A long and brutal slugfest to attain the Travis County Judge seat ended late Tuesday with former Precinct 2 Commissioner Sarah Eckhardt taking the prize in a clear 55-45 win over Andy Brown. The victory came at the end of a weird Election Day, hobbled by an early morning freeze that forced polls to open four hours later than the usual 7am start time. It took a court order to extend the polling hours to 9pm – and every vote after 7pm, under state law, became a "provisional" vote, to be formally counted only if necessary. Eckhardt waited out the returns at Whisler's, formerly known as Rabbit's, once a popular watering hole of politicians and Eastside locals.
Eckhardt – who in November faces little-known but perennial GOP candidate Mike McNamara – is the presumptive successor to long-serving Judge Sam Biscoe, who retires at the end of the year. Brown, as the former chair of the Travis County Democratic Party, had been endorsed by several key Austin political figures, including U.S. Rep. Lloyd Doggett and Sen. Kirk Watson, and had strong support from labor groups. Brown raised more money, topping out at over $730,000, including in-kind contributions, and structurally appeared to have the better machine. But Eckhardt, who raised $447,000 including a loan she made to her campaign, trumpeted her experience, and challenged Brown's ties to influential donors, some of whom had earlier given to Eckhardt's campaigns during her six years on the Commissioners Court.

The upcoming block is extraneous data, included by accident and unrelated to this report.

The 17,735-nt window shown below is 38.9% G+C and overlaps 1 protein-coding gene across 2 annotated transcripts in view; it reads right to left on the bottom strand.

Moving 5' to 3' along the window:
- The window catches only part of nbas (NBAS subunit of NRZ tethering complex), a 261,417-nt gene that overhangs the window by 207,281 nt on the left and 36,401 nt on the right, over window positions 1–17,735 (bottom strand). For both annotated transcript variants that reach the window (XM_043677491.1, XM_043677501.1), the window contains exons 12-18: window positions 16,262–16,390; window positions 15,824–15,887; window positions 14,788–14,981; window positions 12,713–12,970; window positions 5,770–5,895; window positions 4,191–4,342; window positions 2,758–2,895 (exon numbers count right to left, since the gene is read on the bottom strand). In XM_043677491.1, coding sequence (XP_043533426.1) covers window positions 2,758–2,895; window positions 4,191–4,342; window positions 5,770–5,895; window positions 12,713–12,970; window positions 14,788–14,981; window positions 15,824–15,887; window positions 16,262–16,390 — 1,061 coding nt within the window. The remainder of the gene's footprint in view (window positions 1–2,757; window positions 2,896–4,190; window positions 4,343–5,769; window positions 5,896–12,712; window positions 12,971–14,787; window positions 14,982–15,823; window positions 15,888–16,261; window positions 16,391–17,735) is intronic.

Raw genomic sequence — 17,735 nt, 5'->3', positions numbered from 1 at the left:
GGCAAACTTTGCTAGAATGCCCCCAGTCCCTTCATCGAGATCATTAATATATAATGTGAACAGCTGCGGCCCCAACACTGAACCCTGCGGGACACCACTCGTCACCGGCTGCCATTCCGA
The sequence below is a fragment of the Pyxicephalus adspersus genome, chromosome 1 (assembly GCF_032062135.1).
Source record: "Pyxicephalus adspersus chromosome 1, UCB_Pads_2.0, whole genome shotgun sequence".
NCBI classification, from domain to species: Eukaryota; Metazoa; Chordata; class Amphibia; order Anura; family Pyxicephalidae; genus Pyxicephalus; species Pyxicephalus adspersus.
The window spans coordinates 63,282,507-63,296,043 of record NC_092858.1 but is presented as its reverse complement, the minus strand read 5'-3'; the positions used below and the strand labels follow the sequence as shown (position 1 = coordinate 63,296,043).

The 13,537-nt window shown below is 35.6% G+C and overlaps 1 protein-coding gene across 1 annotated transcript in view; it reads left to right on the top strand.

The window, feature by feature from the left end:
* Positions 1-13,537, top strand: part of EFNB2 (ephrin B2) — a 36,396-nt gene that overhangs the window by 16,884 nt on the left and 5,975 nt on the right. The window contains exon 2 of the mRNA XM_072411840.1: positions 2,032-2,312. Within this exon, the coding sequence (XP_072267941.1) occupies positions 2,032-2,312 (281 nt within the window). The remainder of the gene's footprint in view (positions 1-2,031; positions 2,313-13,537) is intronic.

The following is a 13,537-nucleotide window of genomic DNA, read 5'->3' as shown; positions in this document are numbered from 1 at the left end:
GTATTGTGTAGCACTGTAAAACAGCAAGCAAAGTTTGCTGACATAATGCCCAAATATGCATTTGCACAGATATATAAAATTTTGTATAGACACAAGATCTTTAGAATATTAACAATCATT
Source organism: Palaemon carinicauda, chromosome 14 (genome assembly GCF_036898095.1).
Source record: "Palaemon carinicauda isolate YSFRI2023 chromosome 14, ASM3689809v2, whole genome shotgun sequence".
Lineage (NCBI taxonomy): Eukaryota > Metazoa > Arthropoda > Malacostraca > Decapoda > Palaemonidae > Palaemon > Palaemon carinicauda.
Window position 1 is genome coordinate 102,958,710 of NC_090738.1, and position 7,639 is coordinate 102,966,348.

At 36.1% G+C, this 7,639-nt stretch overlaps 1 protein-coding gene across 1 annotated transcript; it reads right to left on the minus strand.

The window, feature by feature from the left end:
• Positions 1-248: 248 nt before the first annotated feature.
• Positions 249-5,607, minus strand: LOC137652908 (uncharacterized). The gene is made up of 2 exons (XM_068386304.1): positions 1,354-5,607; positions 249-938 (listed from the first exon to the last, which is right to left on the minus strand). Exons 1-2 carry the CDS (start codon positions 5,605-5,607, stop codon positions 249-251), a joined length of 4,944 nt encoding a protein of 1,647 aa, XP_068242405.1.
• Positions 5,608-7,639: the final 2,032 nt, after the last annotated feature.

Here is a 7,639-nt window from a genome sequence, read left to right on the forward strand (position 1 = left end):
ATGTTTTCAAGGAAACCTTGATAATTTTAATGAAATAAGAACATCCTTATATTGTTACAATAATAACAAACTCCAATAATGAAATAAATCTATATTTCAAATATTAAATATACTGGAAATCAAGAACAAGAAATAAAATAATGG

The race grew its most polarized in the final 10 days, with both campaigns turning up the heat several notches. Asked why the contest had turned so bitter, Eckhardt said: "We're an urbanizing county with over a million people, and now, the county judge's position has become very important and highly prized by a lot of very important interests. I was not at all surprised that this became a pitched campaign."
While Eckhardt got off to a late start in a campaign that hit more than a few bumps along the way, the Democratic nominee credited her campaign staff's teamwork. "I grew up in politics and in campaigns," said the daughter of former Congressman Bob Eckhardt. "It's rare that you have a group of people who work so well together and are so nice to each other. There was very little unnecessary drama."
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